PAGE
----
What is Acne?
Acne is a common skin condition which causes oily skin, spots or hot and painful areas of skin. It can affect people of all ages, and many people experience acne during their life. However, as it is linked to changes in hormones, teenagers and pregnant women are the most vulnerable to acne.
You can experience acne in varying degrees. Some people are fortunate to only have mild acne which comes up as the occasional few pimples. Unfortunately, some people can experience severe acne which can produce cysts and a flare up of spots.
Acne can be very embarrassing for many people, making them feel depressed and unhappy about their appearance. However, there is a wide range of treatment out there to treat both the internal causes of acne and the physical manifestations, such as pimples and redness to the skin. After an online consultation with a certified doctor, you can order acne treatments from our online pharmacy with a valid prescription. If you order by 2pm, we can offer you free next day delivery.
Most people who suffer from acne will have it on their face; more than half of the people affected by acne will also get it on their back, with around 15% getting it on their chest.
There are six different types of spots which are caused by acne. If you suffer from acne, you may have any of the following:
- Blackheads – plugged pores which are dark or black in colour
- Whiteheads – plugged pores which are closed and yellow or white in colour
- Papules – small red bumps which can feel sore or tender
- Pustules – large lumps that grow beneath the surface of the skin and can be sore
- Cysts – these carry the biggest risk of scarring; cysts are large pus-filled lumps that look like boils
Nodules – hard lumps that build up beneath the skin's surface; these can be painful.
What Causes Acne?
Acne is caused by a combination of biological processes on the skin. Usually, it begins with a change in hormone levels. For this reason it is very common for those who are pregnant, or going through puberty or menopause, to suffer from acne.
As hormones increase during these cycles, it disrupts the balance. Some hormones are responsible for increasing the oil production. An increase in oil, or sebum, on the skin causes acne in two ways.
Firstly, sebum blocks hair follicles, causing whiteheads or blackheads. Secondly, the increase in sebum irritates a usually harmless bacterium which lives on the skin, P.acnes.
P.acnes is the bacteria which creates pus and infection. Contamination may then occur, which causes papules, pustules, nodules or cysts. Contaminated spots are also the beginning of more moderate or severe acne.
If you do suffer with acne, there are some triggers which can cause it to worsen. These include:
- Cosmetic products such as makeup
- Medications – steroids, anti-depressants or some anti-epileptic treatments
- Wearing clothes which press on the problem areas such as head bands, caps or backpacks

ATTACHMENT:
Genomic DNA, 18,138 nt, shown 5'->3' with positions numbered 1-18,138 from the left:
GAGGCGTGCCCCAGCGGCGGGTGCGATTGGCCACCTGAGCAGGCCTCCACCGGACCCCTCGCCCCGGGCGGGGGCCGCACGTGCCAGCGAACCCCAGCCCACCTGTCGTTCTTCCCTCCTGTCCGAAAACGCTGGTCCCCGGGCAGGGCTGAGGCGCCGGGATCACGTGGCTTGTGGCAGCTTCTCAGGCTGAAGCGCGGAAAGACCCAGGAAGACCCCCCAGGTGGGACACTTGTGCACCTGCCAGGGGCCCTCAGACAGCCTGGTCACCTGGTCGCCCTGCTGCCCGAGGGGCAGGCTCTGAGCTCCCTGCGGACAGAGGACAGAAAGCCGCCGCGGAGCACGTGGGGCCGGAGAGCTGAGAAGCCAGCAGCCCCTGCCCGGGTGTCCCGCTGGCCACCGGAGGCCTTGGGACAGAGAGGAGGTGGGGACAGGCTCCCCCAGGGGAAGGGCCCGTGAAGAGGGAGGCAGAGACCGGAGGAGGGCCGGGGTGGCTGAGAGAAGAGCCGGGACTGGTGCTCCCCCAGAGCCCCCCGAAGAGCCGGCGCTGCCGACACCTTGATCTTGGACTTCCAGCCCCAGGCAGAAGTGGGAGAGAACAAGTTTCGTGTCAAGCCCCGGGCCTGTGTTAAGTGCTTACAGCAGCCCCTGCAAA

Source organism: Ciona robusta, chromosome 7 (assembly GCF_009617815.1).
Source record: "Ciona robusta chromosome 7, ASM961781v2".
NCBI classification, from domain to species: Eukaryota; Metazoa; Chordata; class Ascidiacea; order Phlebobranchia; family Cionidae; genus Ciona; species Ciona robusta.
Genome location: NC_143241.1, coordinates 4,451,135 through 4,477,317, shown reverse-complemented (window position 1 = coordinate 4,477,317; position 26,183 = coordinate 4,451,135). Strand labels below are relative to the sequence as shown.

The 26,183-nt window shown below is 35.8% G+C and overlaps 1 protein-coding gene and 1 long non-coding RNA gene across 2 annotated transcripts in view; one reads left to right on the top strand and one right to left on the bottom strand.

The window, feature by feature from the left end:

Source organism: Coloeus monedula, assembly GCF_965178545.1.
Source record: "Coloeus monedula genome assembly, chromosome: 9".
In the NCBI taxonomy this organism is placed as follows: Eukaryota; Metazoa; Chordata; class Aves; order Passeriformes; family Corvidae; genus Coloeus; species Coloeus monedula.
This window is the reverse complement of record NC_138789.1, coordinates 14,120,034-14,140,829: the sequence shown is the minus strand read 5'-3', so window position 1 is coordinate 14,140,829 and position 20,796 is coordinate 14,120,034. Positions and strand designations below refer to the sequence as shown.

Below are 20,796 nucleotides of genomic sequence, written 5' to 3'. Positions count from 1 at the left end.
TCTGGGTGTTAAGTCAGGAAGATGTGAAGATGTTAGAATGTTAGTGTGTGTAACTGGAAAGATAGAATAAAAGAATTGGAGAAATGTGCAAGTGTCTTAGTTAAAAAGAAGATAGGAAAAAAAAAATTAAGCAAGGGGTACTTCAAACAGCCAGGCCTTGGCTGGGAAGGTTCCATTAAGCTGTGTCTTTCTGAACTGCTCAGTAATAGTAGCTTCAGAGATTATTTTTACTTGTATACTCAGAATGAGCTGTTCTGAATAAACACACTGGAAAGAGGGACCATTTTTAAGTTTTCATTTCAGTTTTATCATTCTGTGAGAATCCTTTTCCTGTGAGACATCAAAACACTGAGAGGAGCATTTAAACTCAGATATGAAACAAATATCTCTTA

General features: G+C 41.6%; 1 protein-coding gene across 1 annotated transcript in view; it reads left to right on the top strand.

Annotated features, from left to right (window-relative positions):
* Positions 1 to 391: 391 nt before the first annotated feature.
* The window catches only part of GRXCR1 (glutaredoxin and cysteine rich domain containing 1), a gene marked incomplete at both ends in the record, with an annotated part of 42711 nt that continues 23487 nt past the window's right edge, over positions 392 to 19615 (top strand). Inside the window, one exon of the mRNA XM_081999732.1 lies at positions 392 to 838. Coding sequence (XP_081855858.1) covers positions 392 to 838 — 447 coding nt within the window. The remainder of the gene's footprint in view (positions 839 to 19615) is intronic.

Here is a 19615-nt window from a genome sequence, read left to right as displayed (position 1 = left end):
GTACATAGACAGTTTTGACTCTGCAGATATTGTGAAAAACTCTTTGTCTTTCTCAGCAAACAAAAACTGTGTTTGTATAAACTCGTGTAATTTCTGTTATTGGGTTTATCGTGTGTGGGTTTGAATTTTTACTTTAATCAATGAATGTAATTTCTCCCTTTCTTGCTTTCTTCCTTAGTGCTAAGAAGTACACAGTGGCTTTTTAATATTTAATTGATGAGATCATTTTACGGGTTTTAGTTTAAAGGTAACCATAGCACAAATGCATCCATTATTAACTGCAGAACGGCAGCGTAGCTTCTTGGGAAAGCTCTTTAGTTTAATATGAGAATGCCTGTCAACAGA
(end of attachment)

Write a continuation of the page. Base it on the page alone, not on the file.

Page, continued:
If you are worried you have developed acne, you can visit your doctor. A GP will be able to confirm a diagnosis of whether it is mild, moderate or severe acne by looking at your skin. They will take a look at all areas affected by the spots.
Your doctor may count the number of whiteheads, blackheads or sore nodules on your skin to assess the severity of your acne.
If you think your acne is mild, a pharmacist will be able to offer advice on products and treatments to help get rid of acne. If your doctor believes you have severe acne, they may put you on a course of antibiotics and/or topical cream, or refer you to a specialist.
If your acne does not respond well to the use of over the counter products, it is recommended you that visit a dermatologist or GP. Topical retinoid creams such as Epiduo gel, Treclin gel and Isotrexin gel are common examples of prescription medication.
Retinol is derived from vitamin A, which works by breaking down the top layer of your skin and removing dead skin cells. By removing dead skin cells from the surface of the skin it helps to reduce the risk of pores becoming clogged. By breaking down skin cells, it encourages the cell turnover cycle. An increase in cell turnover evens the skin and can remove redness.
Usually, retinoid treatments are introduced to your routine slowly. You may begin using a retinoid cleanser in the evening 3 times a week and build up to using it daily.
Antibiotics are also prescribed to treat acne. Common branded examples are Oxytetracycline, Minocycline, Tetralysal and Minocin. Anti-acne antibiotics kill excess skin bacteria and reduce redness. Antibiotic treatment is often paired with a benzoyl peroxide product so that the bacteria doesn’t become resistant to the medication.
Another acne treatment is azelaic acid, which is often used as an alternative treatment to benzoyl peroxide or retinoid cream if they have not worked. Azelaic acid works by killing bacteria and eliminating dead skin cells that can plug hair follicles, just like benzoyl peroxide products. Azelaic acid products are available to purchase from a pharmacy with a prescription.
Our pharmacists and prescribers follow NICE guidelines when prescribing various acne medications.